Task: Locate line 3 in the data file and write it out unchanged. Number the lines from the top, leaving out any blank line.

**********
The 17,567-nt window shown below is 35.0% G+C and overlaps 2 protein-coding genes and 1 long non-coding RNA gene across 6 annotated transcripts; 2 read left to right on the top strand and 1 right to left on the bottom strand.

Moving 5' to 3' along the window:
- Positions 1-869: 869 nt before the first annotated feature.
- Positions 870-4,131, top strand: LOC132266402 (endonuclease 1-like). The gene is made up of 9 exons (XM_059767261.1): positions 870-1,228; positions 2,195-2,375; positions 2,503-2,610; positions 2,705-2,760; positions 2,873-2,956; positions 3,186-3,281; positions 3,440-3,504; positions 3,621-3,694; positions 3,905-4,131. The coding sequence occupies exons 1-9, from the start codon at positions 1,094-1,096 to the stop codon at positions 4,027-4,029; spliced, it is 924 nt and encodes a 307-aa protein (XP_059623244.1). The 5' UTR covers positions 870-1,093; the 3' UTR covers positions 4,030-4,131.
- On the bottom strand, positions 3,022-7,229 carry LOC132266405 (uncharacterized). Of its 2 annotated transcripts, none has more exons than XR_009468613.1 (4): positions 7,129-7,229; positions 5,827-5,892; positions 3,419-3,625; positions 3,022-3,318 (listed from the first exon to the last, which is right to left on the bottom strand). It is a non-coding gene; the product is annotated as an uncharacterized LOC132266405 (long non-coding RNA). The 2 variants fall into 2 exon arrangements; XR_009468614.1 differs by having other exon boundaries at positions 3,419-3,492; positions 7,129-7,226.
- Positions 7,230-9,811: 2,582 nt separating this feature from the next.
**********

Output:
- Positions 1-869: 869 nt before the first annotated feature.